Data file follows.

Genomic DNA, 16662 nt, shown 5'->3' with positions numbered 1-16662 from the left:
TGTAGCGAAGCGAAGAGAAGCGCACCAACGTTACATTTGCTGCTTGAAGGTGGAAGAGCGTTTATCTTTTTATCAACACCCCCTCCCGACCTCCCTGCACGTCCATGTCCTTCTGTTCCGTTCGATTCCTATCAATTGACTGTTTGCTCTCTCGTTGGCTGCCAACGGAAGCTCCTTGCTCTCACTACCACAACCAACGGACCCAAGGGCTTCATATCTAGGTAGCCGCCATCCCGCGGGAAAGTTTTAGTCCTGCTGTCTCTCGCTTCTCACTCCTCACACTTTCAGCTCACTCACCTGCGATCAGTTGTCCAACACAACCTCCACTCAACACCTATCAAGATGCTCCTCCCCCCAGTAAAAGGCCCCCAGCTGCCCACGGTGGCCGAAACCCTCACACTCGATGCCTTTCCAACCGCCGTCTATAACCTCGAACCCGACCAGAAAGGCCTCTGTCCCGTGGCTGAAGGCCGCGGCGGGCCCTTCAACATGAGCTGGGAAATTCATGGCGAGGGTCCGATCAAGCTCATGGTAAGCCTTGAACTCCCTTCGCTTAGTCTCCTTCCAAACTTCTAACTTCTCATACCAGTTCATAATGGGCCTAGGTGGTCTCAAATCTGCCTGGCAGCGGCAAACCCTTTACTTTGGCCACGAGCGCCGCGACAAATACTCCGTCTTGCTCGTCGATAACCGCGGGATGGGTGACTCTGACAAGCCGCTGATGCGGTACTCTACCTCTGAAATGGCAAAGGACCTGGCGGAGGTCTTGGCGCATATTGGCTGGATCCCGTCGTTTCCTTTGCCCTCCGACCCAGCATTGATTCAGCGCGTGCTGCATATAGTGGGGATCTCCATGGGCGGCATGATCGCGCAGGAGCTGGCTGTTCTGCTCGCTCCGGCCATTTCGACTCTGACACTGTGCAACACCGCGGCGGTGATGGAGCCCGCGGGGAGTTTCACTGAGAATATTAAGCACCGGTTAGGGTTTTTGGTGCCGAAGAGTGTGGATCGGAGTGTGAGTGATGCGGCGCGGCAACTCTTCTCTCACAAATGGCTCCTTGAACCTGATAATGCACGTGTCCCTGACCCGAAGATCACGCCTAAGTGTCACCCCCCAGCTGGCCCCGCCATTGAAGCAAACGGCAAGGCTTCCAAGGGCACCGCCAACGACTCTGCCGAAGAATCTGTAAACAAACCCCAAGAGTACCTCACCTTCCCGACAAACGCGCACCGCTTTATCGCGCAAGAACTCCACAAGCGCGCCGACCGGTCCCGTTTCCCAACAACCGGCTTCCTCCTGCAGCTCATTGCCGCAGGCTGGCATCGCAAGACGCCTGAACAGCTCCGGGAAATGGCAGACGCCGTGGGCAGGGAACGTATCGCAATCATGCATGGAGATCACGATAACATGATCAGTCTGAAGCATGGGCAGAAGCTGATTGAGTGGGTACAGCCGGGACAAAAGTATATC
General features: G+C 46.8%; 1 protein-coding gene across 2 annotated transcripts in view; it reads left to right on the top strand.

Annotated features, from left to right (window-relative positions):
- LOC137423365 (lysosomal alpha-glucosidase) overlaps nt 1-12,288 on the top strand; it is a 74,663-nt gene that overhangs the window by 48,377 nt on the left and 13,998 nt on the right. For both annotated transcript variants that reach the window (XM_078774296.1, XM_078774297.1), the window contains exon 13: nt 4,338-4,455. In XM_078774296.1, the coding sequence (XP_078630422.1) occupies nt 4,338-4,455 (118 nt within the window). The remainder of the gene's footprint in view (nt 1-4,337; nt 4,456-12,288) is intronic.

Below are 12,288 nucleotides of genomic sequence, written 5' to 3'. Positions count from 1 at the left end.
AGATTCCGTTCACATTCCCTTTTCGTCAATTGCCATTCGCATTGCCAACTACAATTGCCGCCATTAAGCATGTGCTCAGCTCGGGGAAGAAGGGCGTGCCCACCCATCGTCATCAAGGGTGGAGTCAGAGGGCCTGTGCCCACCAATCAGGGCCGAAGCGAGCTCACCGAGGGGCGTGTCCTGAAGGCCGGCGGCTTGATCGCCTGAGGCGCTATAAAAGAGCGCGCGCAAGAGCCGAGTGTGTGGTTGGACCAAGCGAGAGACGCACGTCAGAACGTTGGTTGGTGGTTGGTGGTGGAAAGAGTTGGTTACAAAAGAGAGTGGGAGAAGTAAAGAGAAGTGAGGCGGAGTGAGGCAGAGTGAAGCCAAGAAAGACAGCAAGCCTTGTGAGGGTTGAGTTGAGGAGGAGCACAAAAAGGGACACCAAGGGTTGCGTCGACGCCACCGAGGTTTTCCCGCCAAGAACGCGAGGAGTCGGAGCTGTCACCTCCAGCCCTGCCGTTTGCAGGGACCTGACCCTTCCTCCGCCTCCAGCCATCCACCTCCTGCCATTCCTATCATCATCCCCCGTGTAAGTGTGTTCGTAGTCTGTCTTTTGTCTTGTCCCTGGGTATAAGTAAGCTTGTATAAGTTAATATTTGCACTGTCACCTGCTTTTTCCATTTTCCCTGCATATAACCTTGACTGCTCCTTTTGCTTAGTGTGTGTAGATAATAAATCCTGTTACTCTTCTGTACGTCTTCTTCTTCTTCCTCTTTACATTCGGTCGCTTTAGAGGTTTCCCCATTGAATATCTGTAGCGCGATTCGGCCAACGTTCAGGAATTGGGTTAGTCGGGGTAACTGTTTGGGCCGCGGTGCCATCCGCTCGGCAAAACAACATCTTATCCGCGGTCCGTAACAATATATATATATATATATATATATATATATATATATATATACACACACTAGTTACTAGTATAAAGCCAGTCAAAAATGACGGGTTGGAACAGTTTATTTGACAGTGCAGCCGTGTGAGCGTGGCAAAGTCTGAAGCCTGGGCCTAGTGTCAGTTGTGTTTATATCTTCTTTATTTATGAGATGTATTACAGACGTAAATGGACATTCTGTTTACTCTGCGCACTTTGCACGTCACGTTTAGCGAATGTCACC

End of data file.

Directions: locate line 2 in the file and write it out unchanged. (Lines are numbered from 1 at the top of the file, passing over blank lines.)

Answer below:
TGTAGCGAAGCGAAGAGAAGCGCACCAACGTTACATTTGCTGCTTGAAGGTGGAAGAGCGTTTATCTTTTTATCAACACCCCCTCCCGACCTCCCTGCACGTCCATGTCCTTCTGTTCCGTTCGATTCCTATCAATTGACTGTTTGCTCTCTCGTTGGCTGCCAACGGAAGCTCCTTGCTCTCACTACCACAACCAACGGACCCAAGGGCTTCATATCTAGGTAGCCGCCATCCCGCGGGAAAGTTTTAGTCCTGCTGTCTCTCGCTTCTCACTCCTCACACTTTCAGCTCACTCACCTGCGATCAGTTGTCCAACACAACCTCCACTCAACACCTATCAAGATGCTCCTCCCCCCAGTAAAAGGCCCCCAGCTGCCCACGGTGGCCGAAACCCTCACACTCGATGCCTTTCCAACCGCCGTCTATAACCTCGAACCCGACCAGAAAGGCCTCTGTCCCGTGGCTGAAGGCCGCGGCGGGCCCTTCAACATGAGCTGGGAAATTCATGGCGAGGGTCCGATCAAGCTCATGGTAAGCCTTGAACTCCCTTCGCTTAGTCTCCTTCCAAACTTCTAACTTCTCATACCAGTTCATAATGGGCCTAGGTGGTCTCAAATCTGCCTGGCAGCGGCAAACCCTTTACTTTGGCCACGAGCGCCGCGACAAATACTCCGTCTTGCTCGTCGATAACCGCGGGATGGGTGACTCTGACAAGCCGCTGATGCGGTACTCTACCTCTGAAATGGCAAAGGACCTGGCGGAGGTCTTGGCGCATATTGGCTGGATCCCGTCGTTTCCTTTGCCCTCCGACCCAGCATTGATTCAGCGCGTGCTGCATATAGTGGGGATCTCCATGGGCGGCATGATCGCGCAGGAGCTGGCTGTTCTGCTCGCTCCGGCCATTTCGACTCTGACACTGTGCAACACCGCGGCGGTGATGGAGCCCGCGGGGAGTTTCACTGAGAATATTAAGCACCGGTTAGGGTTTTTGGTGCCGAAGAGTGTGGATCGGAGTGTGAGTGATGCGGCGCGGCAACTCTTCTCTCACAAATGGCTCCTTGAACCTGATAATGCACGTGTCCCTGACCCGAAGATCACGCCTAAGTGTCACCCCCCAGCTGGCCCCGCCATTGAAGCAAACGGCAAGGCTTCCAAGGGCACCGCCAACGACTCTGCCGAAGAATCTGTAAACAAACCCCAAGAGTACCTCACCTTCCCGACAAACGCGCACCGCTTTATCGCGCAAGAACTCCACAAGCGCGCCGACCGGTCCCGTTTCCCAACAACCGGCTTCCTCCTGCAGCTCATTGCCGCAGGCTGGCATCGCAAGACGCCTGAACAGCTCCGGGAAATGGCAGACGCCGTGGGCAGGGAACGTATCGCAATCATGCATGGAGATCACGATAACATGATCAGTCTGAAGCATGGGCAGAAGCTGATTGAGTGGGTACAGCCGGGACAAAAGTATATC